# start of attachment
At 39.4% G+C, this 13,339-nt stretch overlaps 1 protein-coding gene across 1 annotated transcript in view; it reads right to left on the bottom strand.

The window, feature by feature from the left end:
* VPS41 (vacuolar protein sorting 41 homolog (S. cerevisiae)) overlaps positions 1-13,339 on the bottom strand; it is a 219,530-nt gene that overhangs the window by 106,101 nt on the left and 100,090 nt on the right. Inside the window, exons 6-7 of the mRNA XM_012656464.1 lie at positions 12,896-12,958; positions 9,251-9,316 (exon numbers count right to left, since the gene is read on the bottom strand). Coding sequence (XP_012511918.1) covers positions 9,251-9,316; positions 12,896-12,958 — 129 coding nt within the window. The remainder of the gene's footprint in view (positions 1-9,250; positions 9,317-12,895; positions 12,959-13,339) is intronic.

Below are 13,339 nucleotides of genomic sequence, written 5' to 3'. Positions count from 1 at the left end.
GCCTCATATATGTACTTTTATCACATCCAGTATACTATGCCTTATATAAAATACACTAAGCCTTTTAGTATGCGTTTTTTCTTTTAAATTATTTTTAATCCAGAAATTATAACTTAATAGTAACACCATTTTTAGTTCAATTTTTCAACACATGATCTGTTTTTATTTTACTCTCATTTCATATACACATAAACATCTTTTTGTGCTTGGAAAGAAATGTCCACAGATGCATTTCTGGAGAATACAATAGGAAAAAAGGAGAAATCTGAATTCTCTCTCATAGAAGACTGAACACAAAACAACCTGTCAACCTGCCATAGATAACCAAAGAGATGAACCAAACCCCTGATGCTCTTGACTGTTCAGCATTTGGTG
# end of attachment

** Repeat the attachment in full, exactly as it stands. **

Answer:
At 39.4% G+C, this 13,339-nt stretch overlaps 1 protein-coding gene across 1 annotated transcript in view; it reads right to left on the bottom strand.

The window, feature by feature from the left end:
* VPS41 (vacuolar protein sorting 41 homolog (S. cerevisiae)) overlaps positions 1-13,339 on the bottom strand; it is a 219,530-nt gene that overhangs the window by 106,101 nt on the left and 100,090 nt on the right. Inside the window, exons 6-7 of the mRNA XM_012656464.1 lie at positions 12,896-12,958; positions 9,251-9,316 (exon numbers count right to left, since the gene is read on the bottom strand). Coding sequence (XP_012511918.1) covers positions 9,251-9,316; positions 12,896-12,958 — 129 coding nt within the window. The remainder of the gene's footprint in view (positions 1-9,250; positions 9,317-12,895; positions 12,959-13,339) is intronic.

Below are 13,339 nucleotides of genomic sequence, written 5' to 3'. Positions count from 1 at the left end.
GCCTCATATATGTACTTTTATCACATCCAGTATACTATGCCTTATATAAAATACACTAAGCCTTTTAGTATGCGTTTTTTCTTTTAAATTATTTTTAATCCAGAAATTATAACTTAATAGTAACACCATTTTTAGTTCAATTTTTCAACACATGATCTGTTTTTATTTTACTCTCATTTCATATACACATAAACATCTTTTTGTGCTTGGAAAGAAATGTCCACAGATGCATTTCTGGAGAATACAATAGGAAAAAAGGAGAAATCTGAATTCTCTCTCATAGAAGACTGAACACAAAACAACCTGTCAACCTGCCATAGATAACCAAAGAGATGAACCAAACCCCTGATGCTCTTGACTGTTCAGCATTTGGTG